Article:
Food and Insomnia, Headaches, Fatigue
and Recurrent Infections

The below article has been written by Dr Cornelia Botha, who uses drug-free interventions to treat and manage Chronic Fatigue, Recurrent Infections, Insomnia and Headaches (chronic and recurrent). To make an appointment with Dr Cornelia Botha please contact her receptionist by visiting the contact page for more information.

Food and headaches
Food and insomnia
Food and fatigue
Food and recurrent infections


Food and headaches

Chronic and recurrent headaches, including migraines, are a challenge to treat. There are so many possible causes and contributing factors to consider. One thing is certain, it is imperative to investigate the role of diet in chronic and recurrent headaches. There are so many ways in which diet can contribute to headaches; food allergies, food intolerances, various specific dietary deficiencies and excess, not to mention deficiencies in certain enzymes needed to break down histamine in food. The content and timing of meals can also play a role. It is worthwhile being assessed by a practitioner knowledgeable in investigating the link between diet and headache.

Looking at diet alone, however, is often not sufficient to treat recurrent headaches. Many other factors such as menstrual cycle in women, sleep disorders and blood disorders should always be taken into consideration as part of a thorough investigation. The causes and contributing factors of recurrent headaches whether diet or otherwise can vary greatly from person to person, which is why an individualised diagnostic and treatment approach is so important.

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Food and insomnia

The treatment of insomnia should be approached holistically. Although drugs that induce sedation works well for many people, the side effect of daytime drowsiness is intolerable for some people. Medical drugs also don’t work for everyone. Treating the underlying imbalances is a better approach. Taking into consideration medical drug history, diet and sleep hygiene are very important in addition to other diagnostic approaches. Certain diseases related to nutrition can have a big influence on sleep quality. A thorough evaluation will include testing for nutritional deficiencies related to sleep in addition to a complete case history taking that may highlight dietary intake of foods and drinks that can have a negative impact on sleep. Certain nutritional diseases such as anemia and type 2 Diabetes can influence sleep quality.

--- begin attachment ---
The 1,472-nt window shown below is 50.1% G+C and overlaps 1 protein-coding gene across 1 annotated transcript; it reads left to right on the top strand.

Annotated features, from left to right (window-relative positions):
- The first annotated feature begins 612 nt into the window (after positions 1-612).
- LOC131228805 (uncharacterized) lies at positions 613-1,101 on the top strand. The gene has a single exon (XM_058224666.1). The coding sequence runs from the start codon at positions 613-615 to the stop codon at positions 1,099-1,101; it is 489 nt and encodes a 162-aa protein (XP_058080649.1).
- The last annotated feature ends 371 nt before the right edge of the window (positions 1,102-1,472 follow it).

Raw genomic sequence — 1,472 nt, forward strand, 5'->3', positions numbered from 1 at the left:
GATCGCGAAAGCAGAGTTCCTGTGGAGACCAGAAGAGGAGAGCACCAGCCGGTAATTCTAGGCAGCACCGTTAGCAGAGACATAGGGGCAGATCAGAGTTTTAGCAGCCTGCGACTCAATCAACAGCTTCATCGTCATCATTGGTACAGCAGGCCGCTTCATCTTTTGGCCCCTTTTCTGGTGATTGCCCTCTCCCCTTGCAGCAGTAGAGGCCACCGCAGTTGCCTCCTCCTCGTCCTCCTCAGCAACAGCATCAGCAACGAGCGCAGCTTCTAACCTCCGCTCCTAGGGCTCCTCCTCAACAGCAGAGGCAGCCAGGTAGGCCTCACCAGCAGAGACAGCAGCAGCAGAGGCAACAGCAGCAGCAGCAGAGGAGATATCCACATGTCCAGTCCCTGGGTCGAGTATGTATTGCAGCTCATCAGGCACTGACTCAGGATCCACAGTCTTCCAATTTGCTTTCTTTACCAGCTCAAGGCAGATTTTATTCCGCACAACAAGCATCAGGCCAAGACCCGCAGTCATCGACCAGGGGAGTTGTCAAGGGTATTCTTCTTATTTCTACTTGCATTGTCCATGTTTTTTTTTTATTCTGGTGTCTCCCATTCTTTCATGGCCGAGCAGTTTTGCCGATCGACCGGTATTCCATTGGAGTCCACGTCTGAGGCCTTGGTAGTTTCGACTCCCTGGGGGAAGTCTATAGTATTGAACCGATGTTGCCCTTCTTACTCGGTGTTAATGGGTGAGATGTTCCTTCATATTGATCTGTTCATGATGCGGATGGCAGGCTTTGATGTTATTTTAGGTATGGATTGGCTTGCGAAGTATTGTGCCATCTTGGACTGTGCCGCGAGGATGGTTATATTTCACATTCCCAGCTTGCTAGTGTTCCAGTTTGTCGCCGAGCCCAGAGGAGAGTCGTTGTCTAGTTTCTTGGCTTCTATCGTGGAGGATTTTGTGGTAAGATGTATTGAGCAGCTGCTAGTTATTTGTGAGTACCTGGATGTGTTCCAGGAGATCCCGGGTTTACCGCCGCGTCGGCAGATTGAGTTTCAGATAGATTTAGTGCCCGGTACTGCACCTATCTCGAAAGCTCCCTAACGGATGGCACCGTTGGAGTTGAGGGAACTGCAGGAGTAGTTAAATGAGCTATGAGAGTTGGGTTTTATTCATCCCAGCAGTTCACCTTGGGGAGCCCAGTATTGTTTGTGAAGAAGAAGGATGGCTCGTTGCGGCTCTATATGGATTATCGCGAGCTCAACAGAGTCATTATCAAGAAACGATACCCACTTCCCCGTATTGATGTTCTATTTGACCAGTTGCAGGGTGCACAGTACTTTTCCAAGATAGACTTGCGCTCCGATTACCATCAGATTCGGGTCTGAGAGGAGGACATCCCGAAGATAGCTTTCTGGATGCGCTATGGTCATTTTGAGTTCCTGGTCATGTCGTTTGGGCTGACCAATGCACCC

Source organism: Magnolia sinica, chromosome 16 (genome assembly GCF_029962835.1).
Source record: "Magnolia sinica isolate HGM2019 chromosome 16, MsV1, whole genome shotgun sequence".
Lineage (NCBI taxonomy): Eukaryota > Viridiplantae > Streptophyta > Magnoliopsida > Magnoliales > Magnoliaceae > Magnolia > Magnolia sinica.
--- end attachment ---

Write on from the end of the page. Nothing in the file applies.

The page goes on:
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Food and fatigue

There are many causes of fatigue. All possibilities need to be considered and investigated by an experienced practitioner. Dietary imbalances can contribute to fatigue in a number of ways. Anemia (caused by either iron or vitamin B12 deficiency) is just one of the most obvious nutritional causes of fatigue. The timing of meals, as well as the content, of the meals can provide a lot of information regarding contributing factors in cases of fatigue. People often consume stimulant drinks such as caffeinated drinks to help them cope with fatigue. This only creates more severe fatigue in the long run and should thus be avoided once the correct treatment for fatigue is started. 

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Food and recurrent infections

Diet can play a major role in various cases of recurrent infections, whether recurrent urinary tract infections, recurrent respiratory tract infection or recurrent vaginal and oral thrush. Nutrient deficiencies and excesses can have a big impact on immune function. All patients presenting with recurrent infections should be investigated for nutrient deficiencies and excesses related to immune function in addition to a full case taking and other diagnostic testing before a holistic treatment program is commenced.

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Also see:

Food and eczema, psoriasis, acne
Food and digestive diseases
Food and respiratory diseases
Food and mental / emotional diseases
Nutrigenomics: Learn how your diet and lifestyle interacts with your genes


Right click here to download a full document on food and health, including information from all links in this section.

To make an appointment with Dr Cornelia Botha please contact her receptionist by visiting the contact page.